Pritchard said the UK had the third cheapest basket of food in the developed world, but also had the highest food poverty in Europe in terms of people being able to afford a healthy diet. Type 2 diabetes, a diet-related illness, costs the UK £27bn a year, she said.

The commission also said agriculture produced more than 10% of the UK’s climate-heating gases and was the biggest destroyer of wildlife; the abundance of key species has fallen 67% since 1970 and 13% of species are now close to extinction.

To solve these crises, the commission said “agroecology” practices must be supported – such as organic farming and agroforestry, where trees are combined with crops and livestock such as pigs or egg-laying hens.

The commission has also adapted for the UK a recently published scientific diet that is both nutritious and environmentally sustainable. While it and other studies recommend large reductions in meat-eating, Pritchard said: “There is a strong case to be made [in the UK] to support sustainable beef and lamb in the places where grass is the best thing to grow.”

The so-called planetary health diet calls for more nuts and pulses in diets and Pritchard said these and more vegetables could be grown in the UK. Hazelnuts and walnuts are native to the UK, she pointed out, and some farmers are now starting to grow crops like lentils and quinoa, as well as beans and peas.

The commission said the government must develop a plan to put the countryside and the communities living there at the centre of the green economy.

“[Brexit] creates a once-in-50-years opportunity to change our food and farming system, but we need to act now: the climate emergency makes urgent, radical action on the environment essential,” said Sir Ian Cheshire, chair of the RSA commission and also a senior government adviser.

Gove said: “This report raises issues that are hugely important. We know that it is in the interests of farmers and landowners to move to a more sustainable model.” He added that the government’s agriculture bill would reward farmers with public money for public goods and a new “farm to fork” food review would look to ensure everyone had access to healthy British food.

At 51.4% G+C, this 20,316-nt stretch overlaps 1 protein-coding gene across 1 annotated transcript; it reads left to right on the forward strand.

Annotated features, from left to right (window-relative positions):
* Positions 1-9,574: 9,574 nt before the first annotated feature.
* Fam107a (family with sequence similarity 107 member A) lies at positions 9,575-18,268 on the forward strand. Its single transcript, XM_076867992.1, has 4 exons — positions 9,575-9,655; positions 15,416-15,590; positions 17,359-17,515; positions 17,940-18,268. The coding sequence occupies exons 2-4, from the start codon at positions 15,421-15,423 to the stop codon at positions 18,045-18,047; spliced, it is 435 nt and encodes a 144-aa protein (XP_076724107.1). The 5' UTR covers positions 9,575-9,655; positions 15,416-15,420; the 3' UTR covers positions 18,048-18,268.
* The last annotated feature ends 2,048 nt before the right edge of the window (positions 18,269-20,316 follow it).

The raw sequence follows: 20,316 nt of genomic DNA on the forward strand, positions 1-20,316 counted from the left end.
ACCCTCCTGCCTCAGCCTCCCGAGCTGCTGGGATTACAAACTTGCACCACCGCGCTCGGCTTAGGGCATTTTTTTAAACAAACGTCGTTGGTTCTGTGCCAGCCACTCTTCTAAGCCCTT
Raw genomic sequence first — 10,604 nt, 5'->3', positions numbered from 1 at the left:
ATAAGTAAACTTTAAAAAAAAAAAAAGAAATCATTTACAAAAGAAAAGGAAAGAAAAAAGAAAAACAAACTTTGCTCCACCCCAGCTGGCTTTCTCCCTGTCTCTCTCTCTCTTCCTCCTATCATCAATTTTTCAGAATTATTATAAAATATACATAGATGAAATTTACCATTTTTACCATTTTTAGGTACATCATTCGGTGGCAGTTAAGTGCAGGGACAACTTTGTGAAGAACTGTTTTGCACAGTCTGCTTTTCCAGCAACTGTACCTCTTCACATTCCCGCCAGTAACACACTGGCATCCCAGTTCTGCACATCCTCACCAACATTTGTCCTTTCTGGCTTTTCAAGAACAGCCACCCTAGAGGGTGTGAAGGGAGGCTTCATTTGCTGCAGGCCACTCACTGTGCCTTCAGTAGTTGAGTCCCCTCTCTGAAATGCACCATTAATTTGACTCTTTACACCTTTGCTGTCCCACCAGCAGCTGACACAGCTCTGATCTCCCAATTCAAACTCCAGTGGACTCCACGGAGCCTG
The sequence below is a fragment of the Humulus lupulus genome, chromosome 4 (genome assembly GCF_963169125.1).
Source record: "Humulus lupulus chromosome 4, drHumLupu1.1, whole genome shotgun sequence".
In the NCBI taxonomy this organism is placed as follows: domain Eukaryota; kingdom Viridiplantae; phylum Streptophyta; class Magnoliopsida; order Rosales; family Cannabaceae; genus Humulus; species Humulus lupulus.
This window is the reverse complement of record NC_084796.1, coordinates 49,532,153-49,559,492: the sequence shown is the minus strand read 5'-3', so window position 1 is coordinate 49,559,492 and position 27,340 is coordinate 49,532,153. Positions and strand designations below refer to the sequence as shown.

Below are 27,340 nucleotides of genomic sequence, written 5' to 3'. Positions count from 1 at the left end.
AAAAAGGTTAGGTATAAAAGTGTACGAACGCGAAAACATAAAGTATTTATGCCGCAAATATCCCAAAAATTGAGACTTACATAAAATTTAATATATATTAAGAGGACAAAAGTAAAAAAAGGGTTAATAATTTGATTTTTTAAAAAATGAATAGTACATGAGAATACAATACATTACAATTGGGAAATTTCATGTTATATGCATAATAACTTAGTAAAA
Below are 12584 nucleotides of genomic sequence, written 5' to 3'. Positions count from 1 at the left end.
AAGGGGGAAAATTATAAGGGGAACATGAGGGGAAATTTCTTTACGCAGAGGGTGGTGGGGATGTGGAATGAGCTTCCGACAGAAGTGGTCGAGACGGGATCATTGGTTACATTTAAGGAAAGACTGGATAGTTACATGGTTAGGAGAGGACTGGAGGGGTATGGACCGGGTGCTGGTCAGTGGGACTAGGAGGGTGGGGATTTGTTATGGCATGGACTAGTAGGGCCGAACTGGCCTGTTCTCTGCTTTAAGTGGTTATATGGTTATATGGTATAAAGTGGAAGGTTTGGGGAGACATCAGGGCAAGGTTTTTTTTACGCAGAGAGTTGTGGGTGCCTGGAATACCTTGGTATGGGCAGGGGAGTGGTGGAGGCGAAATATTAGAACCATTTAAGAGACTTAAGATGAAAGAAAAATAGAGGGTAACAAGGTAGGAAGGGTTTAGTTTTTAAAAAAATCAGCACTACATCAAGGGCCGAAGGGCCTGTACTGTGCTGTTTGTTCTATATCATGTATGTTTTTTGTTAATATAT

The report was backed by Labour and the Liberal Democrats. The Green MP Caroline Lucas said: “This monumental report is a powerful and profound account of the ecological transformation of our food and farming system that we urgently need – and where we can start.”

The commission said a new non-profit bank should be set up to provide finance to farmers investing in new practices.

With Brexit uncertainty worrying farmers, the commission urged minister to stop delays on policy and trade decisions and commit to a future-proof ambition by January 2020. It also said schools, hospitals and prisons should buy more sustainably produced British food.

Prof Joanna Price, the vice-chancellor of the Royal Agricultural University, said: “The report paints an honest picture of the challenges and sets out some bold ideas to address them. We strongly agree that farming can be a force for positive change and that rural communities can thrive as a powerhouse for a green economy.”